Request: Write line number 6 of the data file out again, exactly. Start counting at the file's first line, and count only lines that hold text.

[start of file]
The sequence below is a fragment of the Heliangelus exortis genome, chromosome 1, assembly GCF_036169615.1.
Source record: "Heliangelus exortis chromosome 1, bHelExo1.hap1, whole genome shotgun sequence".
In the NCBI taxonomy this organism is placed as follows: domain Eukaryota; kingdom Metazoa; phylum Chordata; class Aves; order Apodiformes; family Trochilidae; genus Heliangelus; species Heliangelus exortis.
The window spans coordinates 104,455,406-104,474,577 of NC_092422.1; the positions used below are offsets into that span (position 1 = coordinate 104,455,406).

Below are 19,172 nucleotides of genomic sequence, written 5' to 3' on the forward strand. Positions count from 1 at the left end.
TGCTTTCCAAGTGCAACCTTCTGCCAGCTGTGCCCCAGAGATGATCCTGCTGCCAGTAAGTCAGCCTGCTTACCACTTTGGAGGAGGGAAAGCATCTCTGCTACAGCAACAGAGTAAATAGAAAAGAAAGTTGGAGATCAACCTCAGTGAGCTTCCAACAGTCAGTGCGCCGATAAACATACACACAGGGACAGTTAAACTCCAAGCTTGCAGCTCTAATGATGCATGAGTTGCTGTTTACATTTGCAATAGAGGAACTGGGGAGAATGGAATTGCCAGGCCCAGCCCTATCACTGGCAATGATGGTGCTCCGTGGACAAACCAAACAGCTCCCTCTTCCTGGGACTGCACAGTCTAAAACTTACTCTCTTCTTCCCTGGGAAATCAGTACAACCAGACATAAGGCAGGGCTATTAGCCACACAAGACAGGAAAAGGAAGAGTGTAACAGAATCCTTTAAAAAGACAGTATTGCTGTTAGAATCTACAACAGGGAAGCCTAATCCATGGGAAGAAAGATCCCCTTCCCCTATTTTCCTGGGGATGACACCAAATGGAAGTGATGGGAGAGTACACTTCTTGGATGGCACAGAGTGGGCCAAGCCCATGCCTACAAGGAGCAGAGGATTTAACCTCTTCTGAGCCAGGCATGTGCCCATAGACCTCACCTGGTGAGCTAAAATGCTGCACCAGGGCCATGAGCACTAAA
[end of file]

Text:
TGCTTTCCAAGTGCAACCTTCTGCCAGCTGTGCCCCAGAGATGATCCTGCTGCCAGTAAGTCAGCCTGCTTACCACTTTGGAGGAGGGAAAGCATCTCTGCTACAGCAACAGAGTAAATAGAAAAGAAAGTTGGAGATCAACCTCAGTGAGCTTCCAACAGTCAGTGCGCCGATAAACATACACACAGGGACAGTTAAACTCCAAGCTTGCAGCTCTAATGATGCATGAGTTGCTGTTTACATTTGCAATAGAGGAACTGGGGAGAATGGAATTGCCAGGCCCAGCCCTATCACTGGCAATGATGGTGCTCCGTGGACAAACCAAACAGCTCCCTCTTCCTGGGACTGCACAGTCTAAAACTTACTCTCTTCTTCCCTGGGAAATCAGTACAACCAGACATAAGGCAGGGCTATTAGCCACACAAGACAGGAAAAGGAAGAGTGTAACAGAATCCTTTAAAAAGACAGTATTGCTGTTAGAATCTACAACAGGGAAGCCTAATCCATGGGAAGAAAGATCCCCTTCCCCTATTTTCCTGGGGATGACACCAAATGGAAGTGATGGGAGAGTACACTTCTTGGATGGCACAGAGTGGGCCAAGCCCATGCCTACAAGGAGCAGAGGATTTAACCTCTTCTGAGCCAGGCATGTGCCCATAGACCTCACCTGGTGAGCTAAAATGCTGCACCAGGGCCATGAGCACTAAA